Mark-up that attracts Mr Big

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The Independent Online
THE economics are simple: buy a 24-bottle case of beer in France for about pounds 3 - compared with a UK price of pounds 10 to pounds 12 - and sell it for the bootleg price of pounds 6. Multiply by thousands, and the incentive is clear.

According to Customs officers, the mark-up was noticed very quickly by organised crime gangs. One investigator said: 'Usually, there is a Mr Big at the top to put up the money, then there will be organisers to recruit the couriers, who are often on the dole and prepared to work for very little money and perhaps a case of beer.'

Teams are thought to have rented up to 12 vans at a time, making as many as three trips to France and back. If they are stopped by Customs officers, the couriers say their load is for personal use; they run no personal risk and so are easy to recruit.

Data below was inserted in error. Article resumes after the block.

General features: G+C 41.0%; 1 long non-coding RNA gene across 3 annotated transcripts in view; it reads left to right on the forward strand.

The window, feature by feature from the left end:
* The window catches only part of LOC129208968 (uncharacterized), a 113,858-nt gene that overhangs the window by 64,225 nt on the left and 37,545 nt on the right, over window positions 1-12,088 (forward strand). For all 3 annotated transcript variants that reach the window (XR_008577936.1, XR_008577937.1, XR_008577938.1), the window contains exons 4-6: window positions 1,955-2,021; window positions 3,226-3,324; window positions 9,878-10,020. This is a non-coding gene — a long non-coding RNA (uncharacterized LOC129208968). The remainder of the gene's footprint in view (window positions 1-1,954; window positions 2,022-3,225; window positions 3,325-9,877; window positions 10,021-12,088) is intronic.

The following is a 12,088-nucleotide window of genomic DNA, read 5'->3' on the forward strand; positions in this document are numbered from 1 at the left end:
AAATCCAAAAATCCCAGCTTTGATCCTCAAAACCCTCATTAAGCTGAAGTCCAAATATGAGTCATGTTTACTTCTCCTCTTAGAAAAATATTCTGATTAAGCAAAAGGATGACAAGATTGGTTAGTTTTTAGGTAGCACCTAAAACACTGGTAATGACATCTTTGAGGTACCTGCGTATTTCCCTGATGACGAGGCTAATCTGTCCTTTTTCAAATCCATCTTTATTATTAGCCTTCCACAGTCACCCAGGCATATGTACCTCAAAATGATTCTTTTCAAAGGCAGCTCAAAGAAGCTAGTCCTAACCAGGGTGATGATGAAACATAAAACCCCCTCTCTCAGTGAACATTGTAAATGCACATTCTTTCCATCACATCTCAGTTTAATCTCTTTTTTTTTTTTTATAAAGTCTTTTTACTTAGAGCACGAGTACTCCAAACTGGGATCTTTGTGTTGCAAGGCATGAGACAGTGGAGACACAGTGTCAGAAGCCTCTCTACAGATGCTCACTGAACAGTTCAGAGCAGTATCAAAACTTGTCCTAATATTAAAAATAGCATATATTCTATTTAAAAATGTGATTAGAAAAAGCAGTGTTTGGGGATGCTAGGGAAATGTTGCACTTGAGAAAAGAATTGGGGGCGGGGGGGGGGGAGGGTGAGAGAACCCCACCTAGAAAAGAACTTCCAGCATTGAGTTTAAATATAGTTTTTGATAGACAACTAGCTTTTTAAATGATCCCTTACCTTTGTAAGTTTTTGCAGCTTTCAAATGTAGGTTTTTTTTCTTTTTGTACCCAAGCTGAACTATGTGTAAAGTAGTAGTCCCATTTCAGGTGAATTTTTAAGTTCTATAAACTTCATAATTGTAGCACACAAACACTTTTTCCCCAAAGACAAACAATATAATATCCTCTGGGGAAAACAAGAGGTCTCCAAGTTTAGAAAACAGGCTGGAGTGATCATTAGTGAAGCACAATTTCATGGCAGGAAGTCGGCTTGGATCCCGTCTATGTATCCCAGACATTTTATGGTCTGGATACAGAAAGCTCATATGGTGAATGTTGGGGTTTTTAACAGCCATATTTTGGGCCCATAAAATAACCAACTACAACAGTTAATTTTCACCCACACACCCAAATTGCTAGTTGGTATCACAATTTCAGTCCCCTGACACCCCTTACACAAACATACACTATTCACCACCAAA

Transit-type vans can carry up to 200 cases per journey, making a gross profit for three journeys of pounds 1,800 per van, less rental and ferry crossings.

Compared with drug smuggling the rewards are low, but so are the risks. A kilo of cannabis resin in the Netherlands will cost between pounds 500 and pounds 1,000. Once smuggled into Britain and cut into 35 one-ounce deals at pounds 80- pounds 100 per ounce, profits can reach pounds 2,300 to pounds 2,500 per kilo.

Cocaine, bought abroad for pounds 10,000 to pounds 15,000 a kilo and sold in Britain at pounds 40 to pounds 80 a gramme, depending on purity, will make a dealer pounds 30,000 to pounds 65,000 a kilo.

Profits per kilo of heroin, costing about pounds 10,000 a kilo on the Continent, run at between pounds 50,000 and pounds 90,000.

Customs officers say some drug traffickers have been attracted by the lower risks of beer-smuggling.

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